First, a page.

Quatations of useful parts of the Copyright Act
Act No. 121/2000 on Copyright and Rights Related to Copyright, as amended by Act No. 81/2005, Act No. 61/2006 and Act No. 216/2006.
- Copyright is not infringed by anybody who:
- In his own work uses to a justified extent excerpts from works of other authors which were made public;
- Uses excerpts from a work, or small works in their entirety, for the purposes of critique or review related to such a work and for the purposes of scientific or technical work and such use being made to the extent complying with fair practices and required by the specific purpose;
- Uses the work while teaching for illustration purposes or during scientific research, without seeking to achieve direct or indirect economic or commercial advantage and without exceeding the extent adequate to the given purpose;
however, if possible, the name of the author, unless the work is an anonymous work, or the name of the person under whose name the work is being introduced in public and the title of the work and source, shall always be indicated.
- Copyright shall likewise not be infringed by anybody who makes further use of excerpts from a work, or small works in their entirety, as referred to in Paragraph (1) (a) or (b); provisions of Paragraph (1) after the semicolon shall apply mutatis mutandis.
Use of Work as Part of Civil and Religious Ceremonies or as Part of Official Events Organised by Public Authorities or during School Performances, and Use of School Work
- Copyright is not infringed by anybody who uses a work during civil or religious ceremonies or during official events organised by public authorities, provided that this is not done for the purpose of any direct or indirect economic or commercial advantage.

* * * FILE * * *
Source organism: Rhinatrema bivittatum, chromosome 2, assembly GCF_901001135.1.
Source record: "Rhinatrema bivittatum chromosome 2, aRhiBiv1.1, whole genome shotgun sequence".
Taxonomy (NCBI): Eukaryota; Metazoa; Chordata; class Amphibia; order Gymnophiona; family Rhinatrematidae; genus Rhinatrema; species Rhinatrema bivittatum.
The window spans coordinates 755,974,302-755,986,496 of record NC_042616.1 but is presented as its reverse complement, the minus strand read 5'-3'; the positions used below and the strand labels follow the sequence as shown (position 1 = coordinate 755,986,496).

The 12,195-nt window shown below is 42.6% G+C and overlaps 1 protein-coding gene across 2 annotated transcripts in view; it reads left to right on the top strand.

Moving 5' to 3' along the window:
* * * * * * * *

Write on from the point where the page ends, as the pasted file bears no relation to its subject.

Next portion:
- Copyright is not infringed by anybody who uses a work during school performances performed exclusively by the pupils, students or teachers of the school or of the school-related or educational establishment, provided that this is not done for the purpose of any direct or indirect economic or commercial advantage.
- Copyright is not infringed by a school or school-related or educational establishment if they use for teaching purposes or to meet their own internal needs a work created by a pupil or student as a part of his school or educational assignments ensuing from his legal relationship to his school or the school-related or educational establishment (school work), provided that this is not done for the purpose of any direct or indirect economic or commercial advantage.
- The provision of Article 31 (1) of the sentence following the semicolon shall apply, mutatis mutandis, to Paragraphs (2) and (3).
- A school or a school-related or educational establishment shall have the right to conclude, under usual terms, a licence agreement on the utilisation of a school work [Article 35 Paragraph (3)]. Where the author of such a work withholds his permission without stating a serious reason, such entities may claim compensation for the absence of manifestation of the author’s will in court. This is without prejudice to the provisions of Article 35 Paragraph (3).
- Unless otherwise agreed, the author of a school work may use his work or may grant the licence to any other party, unless this contravenes the legitimate interests of the school or school-related or educational establishment.
- The school or the school-related or educational establishment shall be entitled to claim an adequate contribution to be provided by the author of the school work from the income earned by him in connection with the exploitation of the work or with the granting of the licence pursuant to Paragraph (2) to cover the cost incurred by them in creating the work. Depending on the circumstances, the contribution may be up to the full amount of such costs. The amount of the contribution shall be determined with respect to the proceeds earned by the school or the school-related or educational establishment from the utilisation of the school work pursuant to Paragraph (1) above.